The rhetoric surrounding ACORN has grown louder in the 2006 and 2008 campaigns. (Barack Obama was part of a legal team that represented ACORN in a voting-rights case in the 1990s; his campaign has denied claims that he ever worked for the group in another capacity or trained its employees.) After a Las Vegas ACORN office was raided by Nevada authorities this week, House minority whip Roy Blunt called for a full-scale investigation of the organization, saying that fraudulent registrations "slows down the processing of those who are legitimately trying to register to vote." ACORN’s supporters, however, say the group flags problematic registration cards for election officials and that no one has shown any link between registration fraud and fraudulent ballots actually being cast on Election Day.
Got a question about today’s news? Ask the Explainer.
Explainer thanks John Atlas of the National Housing Institute, Jonathan Bechtle of the Evergreen Freedom Foundation, Tim Miller of the Employment Policies Institute, and Lorraine Minnite of Barnard College.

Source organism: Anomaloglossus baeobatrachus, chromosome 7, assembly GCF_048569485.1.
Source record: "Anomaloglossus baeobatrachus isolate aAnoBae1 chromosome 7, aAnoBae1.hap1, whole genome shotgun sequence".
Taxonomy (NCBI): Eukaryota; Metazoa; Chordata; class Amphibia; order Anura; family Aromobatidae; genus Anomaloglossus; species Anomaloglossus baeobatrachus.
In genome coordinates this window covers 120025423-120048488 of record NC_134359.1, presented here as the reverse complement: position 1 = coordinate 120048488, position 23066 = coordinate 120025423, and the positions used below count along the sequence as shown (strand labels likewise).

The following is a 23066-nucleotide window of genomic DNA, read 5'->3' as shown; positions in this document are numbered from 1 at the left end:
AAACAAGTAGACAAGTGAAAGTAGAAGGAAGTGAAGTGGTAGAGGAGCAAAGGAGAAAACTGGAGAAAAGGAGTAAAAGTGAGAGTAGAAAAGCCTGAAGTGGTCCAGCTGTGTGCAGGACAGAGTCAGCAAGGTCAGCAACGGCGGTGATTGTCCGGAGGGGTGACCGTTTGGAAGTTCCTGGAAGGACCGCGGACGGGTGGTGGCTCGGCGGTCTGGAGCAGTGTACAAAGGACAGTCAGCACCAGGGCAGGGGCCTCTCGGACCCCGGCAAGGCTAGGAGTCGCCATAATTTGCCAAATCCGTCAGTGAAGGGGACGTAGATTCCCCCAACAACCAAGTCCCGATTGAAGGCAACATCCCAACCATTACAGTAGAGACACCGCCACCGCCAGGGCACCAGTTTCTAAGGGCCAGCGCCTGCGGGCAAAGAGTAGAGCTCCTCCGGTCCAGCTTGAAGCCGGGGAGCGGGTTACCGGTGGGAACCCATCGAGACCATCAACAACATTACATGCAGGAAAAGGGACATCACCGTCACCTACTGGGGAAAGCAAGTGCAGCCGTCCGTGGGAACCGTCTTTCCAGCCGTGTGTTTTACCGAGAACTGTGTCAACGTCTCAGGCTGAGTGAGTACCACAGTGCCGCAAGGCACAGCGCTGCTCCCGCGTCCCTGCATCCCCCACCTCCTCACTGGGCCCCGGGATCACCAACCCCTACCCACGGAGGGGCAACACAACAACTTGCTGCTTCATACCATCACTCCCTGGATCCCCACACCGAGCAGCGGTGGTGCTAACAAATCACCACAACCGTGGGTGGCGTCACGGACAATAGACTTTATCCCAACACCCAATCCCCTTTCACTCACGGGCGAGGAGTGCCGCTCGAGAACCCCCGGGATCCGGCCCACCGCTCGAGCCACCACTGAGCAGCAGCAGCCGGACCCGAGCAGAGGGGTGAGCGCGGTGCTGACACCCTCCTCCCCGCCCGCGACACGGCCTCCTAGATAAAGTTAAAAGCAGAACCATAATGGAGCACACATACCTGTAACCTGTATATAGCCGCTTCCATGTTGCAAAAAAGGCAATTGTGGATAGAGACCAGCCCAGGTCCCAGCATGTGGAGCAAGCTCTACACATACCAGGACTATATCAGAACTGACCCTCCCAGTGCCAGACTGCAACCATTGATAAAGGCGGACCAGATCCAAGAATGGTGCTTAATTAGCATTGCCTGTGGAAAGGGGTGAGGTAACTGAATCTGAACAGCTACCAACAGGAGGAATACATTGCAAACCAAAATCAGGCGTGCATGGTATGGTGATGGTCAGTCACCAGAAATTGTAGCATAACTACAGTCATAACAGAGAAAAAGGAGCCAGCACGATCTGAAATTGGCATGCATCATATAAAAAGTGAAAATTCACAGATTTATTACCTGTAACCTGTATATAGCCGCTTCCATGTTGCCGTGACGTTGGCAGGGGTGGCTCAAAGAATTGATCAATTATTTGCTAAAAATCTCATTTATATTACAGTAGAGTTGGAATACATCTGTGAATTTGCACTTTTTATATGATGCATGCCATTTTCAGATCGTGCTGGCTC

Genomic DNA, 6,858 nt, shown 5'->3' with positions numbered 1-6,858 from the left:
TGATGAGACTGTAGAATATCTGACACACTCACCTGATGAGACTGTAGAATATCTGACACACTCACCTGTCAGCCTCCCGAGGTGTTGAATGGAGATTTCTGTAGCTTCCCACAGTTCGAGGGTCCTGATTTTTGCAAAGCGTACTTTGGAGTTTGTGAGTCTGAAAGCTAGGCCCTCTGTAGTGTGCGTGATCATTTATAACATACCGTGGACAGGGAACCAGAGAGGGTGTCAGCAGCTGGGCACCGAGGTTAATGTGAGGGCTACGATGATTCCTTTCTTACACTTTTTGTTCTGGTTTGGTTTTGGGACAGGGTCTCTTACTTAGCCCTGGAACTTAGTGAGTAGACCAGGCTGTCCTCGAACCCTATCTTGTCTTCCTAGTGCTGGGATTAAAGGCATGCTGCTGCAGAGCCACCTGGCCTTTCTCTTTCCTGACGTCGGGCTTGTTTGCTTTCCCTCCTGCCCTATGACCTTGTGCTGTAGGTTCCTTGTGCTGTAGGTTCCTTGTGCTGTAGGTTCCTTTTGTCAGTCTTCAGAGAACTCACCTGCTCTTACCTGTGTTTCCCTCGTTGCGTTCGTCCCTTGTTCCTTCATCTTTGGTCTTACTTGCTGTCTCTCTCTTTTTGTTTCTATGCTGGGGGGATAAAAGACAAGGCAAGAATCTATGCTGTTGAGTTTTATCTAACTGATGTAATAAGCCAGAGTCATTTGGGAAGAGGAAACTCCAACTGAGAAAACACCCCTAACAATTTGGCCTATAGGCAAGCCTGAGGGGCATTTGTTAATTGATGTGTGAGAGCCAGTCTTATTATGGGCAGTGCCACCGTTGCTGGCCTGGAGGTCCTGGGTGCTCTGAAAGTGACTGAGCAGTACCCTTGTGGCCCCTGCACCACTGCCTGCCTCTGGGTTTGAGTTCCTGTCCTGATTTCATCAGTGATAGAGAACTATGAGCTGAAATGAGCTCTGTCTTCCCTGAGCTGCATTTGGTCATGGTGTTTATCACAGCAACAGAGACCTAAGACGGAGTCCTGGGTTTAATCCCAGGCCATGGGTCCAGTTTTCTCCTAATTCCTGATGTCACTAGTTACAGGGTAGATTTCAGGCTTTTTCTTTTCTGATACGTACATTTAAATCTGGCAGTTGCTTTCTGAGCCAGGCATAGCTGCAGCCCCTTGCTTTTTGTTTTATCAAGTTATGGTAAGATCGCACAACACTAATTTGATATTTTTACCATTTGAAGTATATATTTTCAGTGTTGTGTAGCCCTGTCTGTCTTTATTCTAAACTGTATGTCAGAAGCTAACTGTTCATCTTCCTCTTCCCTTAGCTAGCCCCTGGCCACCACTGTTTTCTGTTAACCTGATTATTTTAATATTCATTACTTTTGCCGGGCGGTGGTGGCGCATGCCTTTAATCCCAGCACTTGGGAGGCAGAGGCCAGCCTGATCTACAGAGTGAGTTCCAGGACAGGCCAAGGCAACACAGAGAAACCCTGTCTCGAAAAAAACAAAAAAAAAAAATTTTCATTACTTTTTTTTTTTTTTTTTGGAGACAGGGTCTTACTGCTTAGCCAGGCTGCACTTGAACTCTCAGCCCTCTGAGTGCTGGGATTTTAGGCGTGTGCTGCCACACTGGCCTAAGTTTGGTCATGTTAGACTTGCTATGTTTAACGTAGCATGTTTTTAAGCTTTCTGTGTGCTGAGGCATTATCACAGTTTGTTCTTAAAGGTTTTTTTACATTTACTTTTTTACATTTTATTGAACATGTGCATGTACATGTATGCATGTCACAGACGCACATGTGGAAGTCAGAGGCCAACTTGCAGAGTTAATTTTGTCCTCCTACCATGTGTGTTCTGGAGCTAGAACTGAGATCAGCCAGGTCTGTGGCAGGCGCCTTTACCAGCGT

Part 3:  Washington Post reprinted by Concord Monitor
McCain, GOP blame mortgage crisis on anti-poverty group
Obama’s voting rights link to ACORN bashed

By Steven A. Holmes and Mary Pat Flaherty The Washington Post
October 15, 2008 – 12:00 am
ACORN, a community organizing group that has operated for nearly 40 years outside the national spotlight, suddenly finds itself a central issue in the presidential campaign.
Republican officials and advisers to Sen. John McCain have sought to paint the group – which focuses on low-income housing, voter registration, the minimum wage and other issues – as radical and have accused it of playing a role in the economic crisis and fomenting voter fraud. At the same time, the McCain campaign has sought to tie the group closely to Sen. Barack Obama.
The charges have come repeatedly, in news releases, conference calls to reporters and remarks on the campaign trail.
Republican National Committee spokesman Danny Diaz called ACORN a "quasi-criminal group" last week during one of a series of news conferences, charging that the group was committing fraud during its voter-registration drives. "We don’t do that lightly," RNC chief counsel Sean Cairncross said.
‘It’s a lie, it’s irresponsible’
All this leaves leaders of ACORN – formally known as the Association of Community Organizations for Reform Now – agape.